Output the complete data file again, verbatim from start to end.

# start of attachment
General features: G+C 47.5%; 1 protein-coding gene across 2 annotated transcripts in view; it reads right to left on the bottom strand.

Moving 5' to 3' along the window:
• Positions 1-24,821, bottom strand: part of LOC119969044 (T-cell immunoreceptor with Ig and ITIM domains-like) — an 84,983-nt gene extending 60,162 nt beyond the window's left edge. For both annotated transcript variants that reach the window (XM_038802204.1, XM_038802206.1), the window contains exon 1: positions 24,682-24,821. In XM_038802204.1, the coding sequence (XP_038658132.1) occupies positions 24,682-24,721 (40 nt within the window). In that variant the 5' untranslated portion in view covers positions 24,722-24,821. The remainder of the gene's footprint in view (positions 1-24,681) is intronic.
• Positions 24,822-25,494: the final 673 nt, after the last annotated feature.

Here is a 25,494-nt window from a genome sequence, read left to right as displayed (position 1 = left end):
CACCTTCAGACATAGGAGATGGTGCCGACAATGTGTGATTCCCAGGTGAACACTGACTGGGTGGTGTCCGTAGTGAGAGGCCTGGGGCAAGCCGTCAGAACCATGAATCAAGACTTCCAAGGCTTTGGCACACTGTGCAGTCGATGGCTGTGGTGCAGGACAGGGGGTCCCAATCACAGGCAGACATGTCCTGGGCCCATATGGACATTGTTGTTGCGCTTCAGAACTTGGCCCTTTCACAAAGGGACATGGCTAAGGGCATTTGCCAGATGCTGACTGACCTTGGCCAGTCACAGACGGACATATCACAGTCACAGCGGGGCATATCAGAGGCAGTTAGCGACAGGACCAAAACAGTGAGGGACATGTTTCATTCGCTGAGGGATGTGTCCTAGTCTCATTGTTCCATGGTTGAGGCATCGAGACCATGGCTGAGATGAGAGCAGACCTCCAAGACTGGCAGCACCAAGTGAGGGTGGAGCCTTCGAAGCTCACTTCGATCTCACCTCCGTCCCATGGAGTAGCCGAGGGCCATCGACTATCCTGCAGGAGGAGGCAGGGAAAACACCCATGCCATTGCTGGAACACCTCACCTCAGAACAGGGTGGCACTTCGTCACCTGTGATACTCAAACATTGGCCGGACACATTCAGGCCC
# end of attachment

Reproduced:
General features: G+C 47.5%; 1 protein-coding gene across 2 annotated transcripts in view; it reads right to left on the bottom strand.

Moving 5' to 3' along the window:
• Positions 1-24,821, bottom strand: part of LOC119969044 (T-cell immunoreceptor with Ig and ITIM domains-like) — an 84,983-nt gene extending 60,162 nt beyond the window's left edge. For both annotated transcript variants that reach the window (XM_038802204.1, XM_038802206.1), the window contains exon 1: positions 24,682-24,821. In XM_038802204.1, the coding sequence (XP_038658132.1) occupies positions 24,682-24,721 (40 nt within the window). In that variant the 5' untranslated portion in view covers positions 24,722-24,821. The remainder of the gene's footprint in view (positions 1-24,681) is intronic.
• Positions 24,822-25,494: the final 673 nt, after the last annotated feature.

Here is a 25,494-nt window from a genome sequence, read left to right as displayed (position 1 = left end):
CACCTTCAGACATAGGAGATGGTGCCGACAATGTGTGATTCCCAGGTGAACACTGACTGGGTGGTGTCCGTAGTGAGAGGCCTGGGGCAAGCCGTCAGAACCATGAATCAAGACTTCCAAGGCTTTGGCACACTGTGCAGTCGATGGCTGTGGTGCAGGACAGGGGGTCCCAATCACAGGCAGACATGTCCTGGGCCCATATGGACATTGTTGTTGCGCTTCAGAACTTGGCCCTTTCACAAAGGGACATGGCTAAGGGCATTTGCCAGATGCTGACTGACCTTGGCCAGTCACAGACGGACATATCACAGTCACAGCGGGGCATATCAGAGGCAGTTAGCGACAGGACCAAAACAGTGAGGGACATGTTTCATTCGCTGAGGGATGTGTCCTAGTCTCATTGTTCCATGGTTGAGGCATCGAGACCATGGCTGAGATGAGAGCAGACCTCCAAGACTGGCAGCACCAAGTGAGGGTGGAGCCTTCGAAGCTCACTTCGATCTCACCTCCGTCCCATGGAGTAGCCGAGGGCCATCGACTATCCTGCAGGAGGAGGCAGGGAAAACACCCATGCCATTGCTGGAACACCTCACCTCAGAACAGGGTGGCACTTCGTCACCTGTGATACTCAAACATTGGCCGGACACATTCAGGCCC